Education at Sea

The O’Neill Sea Odyssey has a special way of introducing kids to the ocean.
(A radio segment from aboard the O’Neill catamaran, aired on KUSP)

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On a warm Wednesday afternoon in April, fourth graders from Main Street Elementary School in Soquel, hardly believing their good fortune, roll around on the deck of a catamaran that speeds into Monterey Bay.

“This is so fun!” screams one student, as the trampoline on deck bounces with the waves. The students are part of a daylong educational program founded by the famous surfer and wetsuit designer Jack O’Neill. He bought this 65-foot catamaran as a launch pad for his hot air balloon, but in 1996, he turned it into a floating science lab.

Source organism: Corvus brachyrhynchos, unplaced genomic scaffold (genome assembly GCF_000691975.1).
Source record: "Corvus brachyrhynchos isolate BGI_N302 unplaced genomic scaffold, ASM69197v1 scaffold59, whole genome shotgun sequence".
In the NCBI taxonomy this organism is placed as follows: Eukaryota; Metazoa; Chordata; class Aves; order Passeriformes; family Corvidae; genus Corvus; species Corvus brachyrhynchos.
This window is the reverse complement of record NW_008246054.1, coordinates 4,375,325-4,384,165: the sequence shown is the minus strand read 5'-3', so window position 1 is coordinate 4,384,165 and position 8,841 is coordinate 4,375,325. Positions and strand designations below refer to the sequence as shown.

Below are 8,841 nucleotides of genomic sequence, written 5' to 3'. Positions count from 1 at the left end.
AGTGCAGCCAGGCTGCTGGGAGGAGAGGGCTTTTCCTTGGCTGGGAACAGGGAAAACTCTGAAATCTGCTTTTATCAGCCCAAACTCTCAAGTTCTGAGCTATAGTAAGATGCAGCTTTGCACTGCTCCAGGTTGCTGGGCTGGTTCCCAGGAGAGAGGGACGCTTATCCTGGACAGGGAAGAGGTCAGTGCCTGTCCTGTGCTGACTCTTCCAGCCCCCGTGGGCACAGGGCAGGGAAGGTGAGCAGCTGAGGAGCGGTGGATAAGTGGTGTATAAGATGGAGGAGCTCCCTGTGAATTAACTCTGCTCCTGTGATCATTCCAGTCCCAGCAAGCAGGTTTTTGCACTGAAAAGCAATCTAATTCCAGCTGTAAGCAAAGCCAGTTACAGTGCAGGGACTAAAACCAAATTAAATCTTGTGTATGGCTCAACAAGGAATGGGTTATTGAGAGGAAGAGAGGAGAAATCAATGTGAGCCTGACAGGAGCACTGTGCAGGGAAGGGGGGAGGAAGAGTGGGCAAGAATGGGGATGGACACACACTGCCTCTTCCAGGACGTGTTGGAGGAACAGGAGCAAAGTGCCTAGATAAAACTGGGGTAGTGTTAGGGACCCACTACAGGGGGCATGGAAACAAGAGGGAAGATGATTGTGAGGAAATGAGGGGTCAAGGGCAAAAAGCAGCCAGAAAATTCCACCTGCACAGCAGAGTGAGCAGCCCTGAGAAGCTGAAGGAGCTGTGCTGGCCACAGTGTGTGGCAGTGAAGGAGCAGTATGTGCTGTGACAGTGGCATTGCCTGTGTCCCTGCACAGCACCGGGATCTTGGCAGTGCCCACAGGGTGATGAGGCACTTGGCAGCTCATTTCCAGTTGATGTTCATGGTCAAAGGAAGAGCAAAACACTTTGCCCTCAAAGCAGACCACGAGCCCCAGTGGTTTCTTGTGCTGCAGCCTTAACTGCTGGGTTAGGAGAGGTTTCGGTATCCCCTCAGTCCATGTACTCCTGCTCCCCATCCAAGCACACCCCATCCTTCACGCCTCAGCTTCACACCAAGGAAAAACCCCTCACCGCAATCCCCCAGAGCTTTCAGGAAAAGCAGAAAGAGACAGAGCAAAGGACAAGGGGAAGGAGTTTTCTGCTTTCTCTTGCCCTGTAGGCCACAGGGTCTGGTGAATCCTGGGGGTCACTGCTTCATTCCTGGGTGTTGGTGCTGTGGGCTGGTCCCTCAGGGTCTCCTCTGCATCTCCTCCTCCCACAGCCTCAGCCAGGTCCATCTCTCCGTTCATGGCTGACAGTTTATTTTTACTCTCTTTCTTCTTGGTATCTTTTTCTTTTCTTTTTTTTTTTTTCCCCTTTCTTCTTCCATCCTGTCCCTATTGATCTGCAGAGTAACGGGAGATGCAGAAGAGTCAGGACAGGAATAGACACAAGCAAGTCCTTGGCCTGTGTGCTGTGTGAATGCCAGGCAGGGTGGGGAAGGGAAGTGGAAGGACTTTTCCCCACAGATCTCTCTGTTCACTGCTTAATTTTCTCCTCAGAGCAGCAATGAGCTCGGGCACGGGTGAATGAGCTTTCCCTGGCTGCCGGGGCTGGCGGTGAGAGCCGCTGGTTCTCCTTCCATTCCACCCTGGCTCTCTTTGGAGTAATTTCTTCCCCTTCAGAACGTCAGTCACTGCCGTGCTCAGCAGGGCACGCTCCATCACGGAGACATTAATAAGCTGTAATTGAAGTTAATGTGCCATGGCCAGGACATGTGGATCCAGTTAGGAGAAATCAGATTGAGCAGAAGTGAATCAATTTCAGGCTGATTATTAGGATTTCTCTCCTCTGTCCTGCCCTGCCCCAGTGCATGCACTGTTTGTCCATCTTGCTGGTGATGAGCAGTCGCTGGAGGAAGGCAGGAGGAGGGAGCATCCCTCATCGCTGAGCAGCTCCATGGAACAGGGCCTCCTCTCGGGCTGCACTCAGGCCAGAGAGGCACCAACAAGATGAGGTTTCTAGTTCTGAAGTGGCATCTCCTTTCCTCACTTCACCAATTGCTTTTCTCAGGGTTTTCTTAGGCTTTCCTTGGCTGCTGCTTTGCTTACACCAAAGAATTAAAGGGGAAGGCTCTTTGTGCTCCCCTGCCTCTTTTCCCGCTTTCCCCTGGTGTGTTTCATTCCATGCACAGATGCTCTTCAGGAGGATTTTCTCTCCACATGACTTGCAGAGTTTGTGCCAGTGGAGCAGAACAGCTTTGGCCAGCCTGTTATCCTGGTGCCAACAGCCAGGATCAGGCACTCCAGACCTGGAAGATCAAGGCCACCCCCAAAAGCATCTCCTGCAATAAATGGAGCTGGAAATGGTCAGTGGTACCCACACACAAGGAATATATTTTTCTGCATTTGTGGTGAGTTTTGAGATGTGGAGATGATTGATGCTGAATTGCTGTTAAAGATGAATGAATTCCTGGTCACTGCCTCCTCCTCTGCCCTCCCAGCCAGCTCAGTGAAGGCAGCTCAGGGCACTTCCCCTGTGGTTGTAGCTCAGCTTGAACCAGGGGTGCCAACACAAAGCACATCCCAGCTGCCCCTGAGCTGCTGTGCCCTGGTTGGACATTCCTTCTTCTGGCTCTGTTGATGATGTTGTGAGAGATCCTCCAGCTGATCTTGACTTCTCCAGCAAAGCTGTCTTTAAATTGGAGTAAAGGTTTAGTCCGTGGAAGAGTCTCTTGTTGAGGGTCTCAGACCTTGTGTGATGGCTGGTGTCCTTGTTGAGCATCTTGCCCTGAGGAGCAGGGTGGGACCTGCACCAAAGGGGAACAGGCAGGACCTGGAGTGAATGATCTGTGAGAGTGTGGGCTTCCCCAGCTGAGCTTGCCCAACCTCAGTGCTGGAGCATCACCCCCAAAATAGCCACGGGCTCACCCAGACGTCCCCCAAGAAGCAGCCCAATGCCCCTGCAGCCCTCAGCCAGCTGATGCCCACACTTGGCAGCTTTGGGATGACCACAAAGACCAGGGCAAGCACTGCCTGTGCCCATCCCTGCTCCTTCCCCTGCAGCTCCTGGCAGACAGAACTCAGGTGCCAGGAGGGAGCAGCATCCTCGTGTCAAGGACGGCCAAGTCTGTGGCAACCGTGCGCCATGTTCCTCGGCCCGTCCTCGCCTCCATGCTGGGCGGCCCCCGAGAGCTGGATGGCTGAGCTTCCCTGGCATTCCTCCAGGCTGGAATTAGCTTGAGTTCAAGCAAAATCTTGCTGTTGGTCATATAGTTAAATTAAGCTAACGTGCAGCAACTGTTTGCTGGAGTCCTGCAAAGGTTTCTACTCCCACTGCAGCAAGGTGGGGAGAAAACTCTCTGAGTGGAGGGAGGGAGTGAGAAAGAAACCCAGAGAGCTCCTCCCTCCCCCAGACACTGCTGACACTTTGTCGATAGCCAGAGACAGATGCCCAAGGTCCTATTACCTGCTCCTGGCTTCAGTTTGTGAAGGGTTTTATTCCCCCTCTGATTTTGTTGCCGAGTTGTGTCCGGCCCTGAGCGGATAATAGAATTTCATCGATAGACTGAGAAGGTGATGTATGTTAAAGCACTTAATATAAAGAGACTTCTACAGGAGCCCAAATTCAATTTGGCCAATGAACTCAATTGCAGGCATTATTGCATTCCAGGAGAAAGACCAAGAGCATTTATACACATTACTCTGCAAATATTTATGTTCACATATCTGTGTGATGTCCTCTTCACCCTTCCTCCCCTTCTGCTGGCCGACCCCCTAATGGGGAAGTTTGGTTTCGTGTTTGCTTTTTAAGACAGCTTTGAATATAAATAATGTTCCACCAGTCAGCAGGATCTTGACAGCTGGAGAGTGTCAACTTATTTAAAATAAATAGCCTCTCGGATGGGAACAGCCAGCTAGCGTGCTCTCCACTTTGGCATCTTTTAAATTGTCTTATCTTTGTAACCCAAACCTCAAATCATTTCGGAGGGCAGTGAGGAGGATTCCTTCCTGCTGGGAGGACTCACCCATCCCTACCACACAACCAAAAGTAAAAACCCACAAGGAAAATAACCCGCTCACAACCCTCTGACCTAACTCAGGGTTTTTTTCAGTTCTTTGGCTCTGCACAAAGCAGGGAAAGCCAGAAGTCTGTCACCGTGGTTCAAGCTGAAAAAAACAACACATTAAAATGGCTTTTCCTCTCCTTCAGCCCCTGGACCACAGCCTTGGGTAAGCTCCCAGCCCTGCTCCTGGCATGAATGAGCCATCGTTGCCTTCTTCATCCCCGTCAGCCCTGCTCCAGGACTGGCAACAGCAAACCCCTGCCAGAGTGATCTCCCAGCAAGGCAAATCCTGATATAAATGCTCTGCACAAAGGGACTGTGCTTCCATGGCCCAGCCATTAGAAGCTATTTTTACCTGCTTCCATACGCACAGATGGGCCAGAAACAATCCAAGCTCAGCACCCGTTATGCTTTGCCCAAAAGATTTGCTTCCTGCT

“We transform Monterey Bay into the world’s largest classroom,” explains Dan Haifley, the program’s Executive Director. “Everything’s there: hydrology, physical science, life science, we have incredible biology here, particularly in the near shore kelp forest habitats.”

The program aims to teach kids about the importance of the ocean in their lives, and encourages them to protect it from pollution. Nearly 75,000 students have participated so far, and research suggests the message is sinking in. A long-term impact study conducted by one of the program’s instructors found that kids who go on this trip tend to hold on to that sense of stewardship five to seven years later.

Listen to this story on KUSP.